One of the most stunning natural wonders in the United States, Antelope Canyon is a favorite among photographers, tourists, and visitors from all over the world. A popular slot canyon on the Navajo Reservation, it is unearthly in its beauty, created over many thousands of years by wind and water which carved the sandstone into the temple we see today.
Tourists make the trek for the natural light show, which is something of a photographers dream. “The views in Lower Antelope Canyon change constantly as the sun moves across the sky, filtering lights softly across the stone walls. These ever-moving sun angles bounce light back and forth across the narrow canyon’s walls, creating a dazzling display of color, light, and shadow.”
Antelope Canyon is a place where you can experience nature in its raw form, though those interested in visiting should note that the area is only open by joining a tour.
Things You Need to Know Before You Go On Antelope Canyon Tours
Where to Stay
Page is the closest city to Antelope Canyon, only 10 miles away. Find hotels & airbnbs and book via this map:
Know What You Want
Antelope Canyon is divided into Lower Antelope and Upper Antelope. When selecting an Antelope Canyon tour package, you should know which one you want to visit, and think about which one is right for you.
Lower Antelope has fewer tourists and is cheaper to visit, though is much longer and canyon spaces make some people feel uncomfortable. Note that you’ll be climbing stairs and ladders too. Upper Antelope is more popular because it has wider walkways, though this means it is more expensive and sees a lot more tourists.
So, if you’re adventurous and want a challenging trip you can choose Lower Antelope. If you prefer comfort you may want to stick to Upper Antelope.
Take Your Camera Along
The light effects in Antelope Canyon offer some stunning photo opportunities, so make sure you’ve traveled with your camera. Landscape photographers will be in their element!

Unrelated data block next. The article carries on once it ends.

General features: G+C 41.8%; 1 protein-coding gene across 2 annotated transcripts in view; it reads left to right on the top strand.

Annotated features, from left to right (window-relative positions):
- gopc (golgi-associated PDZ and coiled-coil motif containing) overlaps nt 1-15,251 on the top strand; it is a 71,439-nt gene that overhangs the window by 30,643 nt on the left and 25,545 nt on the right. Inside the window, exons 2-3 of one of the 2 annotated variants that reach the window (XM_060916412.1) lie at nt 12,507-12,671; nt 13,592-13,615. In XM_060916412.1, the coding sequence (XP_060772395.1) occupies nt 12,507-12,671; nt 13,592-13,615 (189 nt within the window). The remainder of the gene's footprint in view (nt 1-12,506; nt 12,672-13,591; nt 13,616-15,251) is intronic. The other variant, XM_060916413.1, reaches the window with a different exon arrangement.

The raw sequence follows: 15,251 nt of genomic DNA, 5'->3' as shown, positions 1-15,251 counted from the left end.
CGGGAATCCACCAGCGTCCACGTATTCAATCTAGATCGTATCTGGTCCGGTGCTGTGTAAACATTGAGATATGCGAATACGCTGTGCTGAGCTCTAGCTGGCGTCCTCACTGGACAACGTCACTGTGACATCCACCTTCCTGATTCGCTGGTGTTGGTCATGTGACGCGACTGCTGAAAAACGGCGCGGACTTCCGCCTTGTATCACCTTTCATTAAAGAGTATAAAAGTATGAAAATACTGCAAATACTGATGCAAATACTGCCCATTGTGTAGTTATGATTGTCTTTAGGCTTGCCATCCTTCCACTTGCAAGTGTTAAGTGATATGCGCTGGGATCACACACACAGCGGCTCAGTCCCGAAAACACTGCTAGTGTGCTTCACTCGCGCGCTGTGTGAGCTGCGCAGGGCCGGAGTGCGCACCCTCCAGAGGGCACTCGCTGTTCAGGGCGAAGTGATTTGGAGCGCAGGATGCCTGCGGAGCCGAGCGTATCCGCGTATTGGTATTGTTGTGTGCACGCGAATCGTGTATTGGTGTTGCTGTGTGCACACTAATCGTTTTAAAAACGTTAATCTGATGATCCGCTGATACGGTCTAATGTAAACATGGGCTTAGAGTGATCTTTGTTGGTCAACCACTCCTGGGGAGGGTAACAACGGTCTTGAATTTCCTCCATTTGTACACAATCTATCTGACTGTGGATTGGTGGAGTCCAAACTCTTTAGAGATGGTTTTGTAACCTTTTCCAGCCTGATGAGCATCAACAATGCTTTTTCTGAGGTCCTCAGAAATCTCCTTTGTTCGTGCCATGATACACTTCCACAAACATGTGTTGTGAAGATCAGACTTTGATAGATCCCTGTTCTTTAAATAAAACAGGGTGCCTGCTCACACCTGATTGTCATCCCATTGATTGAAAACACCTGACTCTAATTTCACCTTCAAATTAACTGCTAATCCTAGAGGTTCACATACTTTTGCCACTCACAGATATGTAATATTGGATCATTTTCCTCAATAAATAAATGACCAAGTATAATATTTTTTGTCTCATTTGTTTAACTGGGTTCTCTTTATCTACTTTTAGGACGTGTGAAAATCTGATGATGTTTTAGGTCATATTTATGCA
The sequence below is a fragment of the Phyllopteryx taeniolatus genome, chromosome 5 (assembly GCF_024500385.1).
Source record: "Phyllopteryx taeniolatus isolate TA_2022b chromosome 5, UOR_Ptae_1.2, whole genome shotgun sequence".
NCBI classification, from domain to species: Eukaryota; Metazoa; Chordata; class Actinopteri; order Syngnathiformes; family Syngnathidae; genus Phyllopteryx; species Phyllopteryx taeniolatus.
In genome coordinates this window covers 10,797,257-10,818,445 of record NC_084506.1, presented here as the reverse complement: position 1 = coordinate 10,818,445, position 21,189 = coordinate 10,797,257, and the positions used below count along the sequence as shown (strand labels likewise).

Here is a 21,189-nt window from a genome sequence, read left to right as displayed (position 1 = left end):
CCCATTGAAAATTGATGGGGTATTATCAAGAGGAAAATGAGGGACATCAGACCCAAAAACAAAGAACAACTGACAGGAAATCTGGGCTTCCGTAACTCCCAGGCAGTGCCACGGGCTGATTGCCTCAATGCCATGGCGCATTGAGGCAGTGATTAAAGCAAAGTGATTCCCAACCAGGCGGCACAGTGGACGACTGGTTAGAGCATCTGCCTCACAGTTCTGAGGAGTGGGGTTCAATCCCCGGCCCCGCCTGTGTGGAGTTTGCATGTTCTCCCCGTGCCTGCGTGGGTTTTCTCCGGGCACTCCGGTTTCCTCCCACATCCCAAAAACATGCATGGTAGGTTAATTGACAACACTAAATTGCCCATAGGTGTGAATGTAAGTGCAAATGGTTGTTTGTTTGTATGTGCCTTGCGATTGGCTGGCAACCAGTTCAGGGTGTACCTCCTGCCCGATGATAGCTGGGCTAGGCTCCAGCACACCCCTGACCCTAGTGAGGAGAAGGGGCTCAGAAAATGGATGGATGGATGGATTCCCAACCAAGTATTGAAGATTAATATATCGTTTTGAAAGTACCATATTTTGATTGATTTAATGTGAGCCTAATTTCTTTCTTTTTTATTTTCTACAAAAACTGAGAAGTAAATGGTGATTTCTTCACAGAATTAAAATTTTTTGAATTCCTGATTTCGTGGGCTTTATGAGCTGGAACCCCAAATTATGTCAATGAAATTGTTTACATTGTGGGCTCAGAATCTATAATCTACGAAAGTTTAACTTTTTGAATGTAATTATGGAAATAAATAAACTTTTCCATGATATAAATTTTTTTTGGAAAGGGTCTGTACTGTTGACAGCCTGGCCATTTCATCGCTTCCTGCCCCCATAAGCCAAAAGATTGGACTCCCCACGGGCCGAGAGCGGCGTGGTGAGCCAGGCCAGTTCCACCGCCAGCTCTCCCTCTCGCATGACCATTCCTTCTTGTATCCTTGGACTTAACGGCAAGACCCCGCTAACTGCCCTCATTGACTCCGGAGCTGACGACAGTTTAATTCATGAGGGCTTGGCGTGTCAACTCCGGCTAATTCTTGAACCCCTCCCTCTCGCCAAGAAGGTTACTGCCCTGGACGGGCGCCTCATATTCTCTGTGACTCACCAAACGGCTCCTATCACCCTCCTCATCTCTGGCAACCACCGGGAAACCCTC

The light beams that penetrate through the gaps in the rocks do only last for a short time, so make sure you have a camera which is easy to whip out. A point and shoot or an easy to reach DSLR are ideal – you’ll miss the shot if you’re trying to change lenses. Also, remember that any heavy camera equipment you take, you have to hike with.
Lighting conditions are best around mid-morning between April and September, but the other months bring smaller crowds and a more intimate experience where you won’t struggle with as many tourists in your shots.
Carry Your Water
As with any day spent in the outdoors, it’s highly recommended that you carry your own water bottle. While the canyon below is cooler than the hot desert air above, you will still need water to stay hydrated throughout the day.
There are no shops around so you will need to bring water with you.
You Can’t Take a Backpack
Keep in mind that you can’t take a backpack into Antelope Canyon, so whatever you take in you’ll have to carry.
Backpacks cause problems because the Lower Antelope has tight spaces and it can be inconvenient for you to move through, and damaging for the environment.
Carry limited items like a water bottle and some headgear that will protect you from the sun and sand.
Eat Before You Head for the Tour
It’s important to eat and use the bathroom before you begin your tour. Likewise with our tip for carrying water – there are no shops once you’re inside the canyon, so you won’t be able to purchase food. Eating healthy will ensure that you stay fit during the entire tour and maintain your energy levels throughout the day.
There aren’t any bathroom facilities either, so go before you leave to avoid an embarrassing situation during the tour!
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Photo Credits: All photos by Moyan Brenn.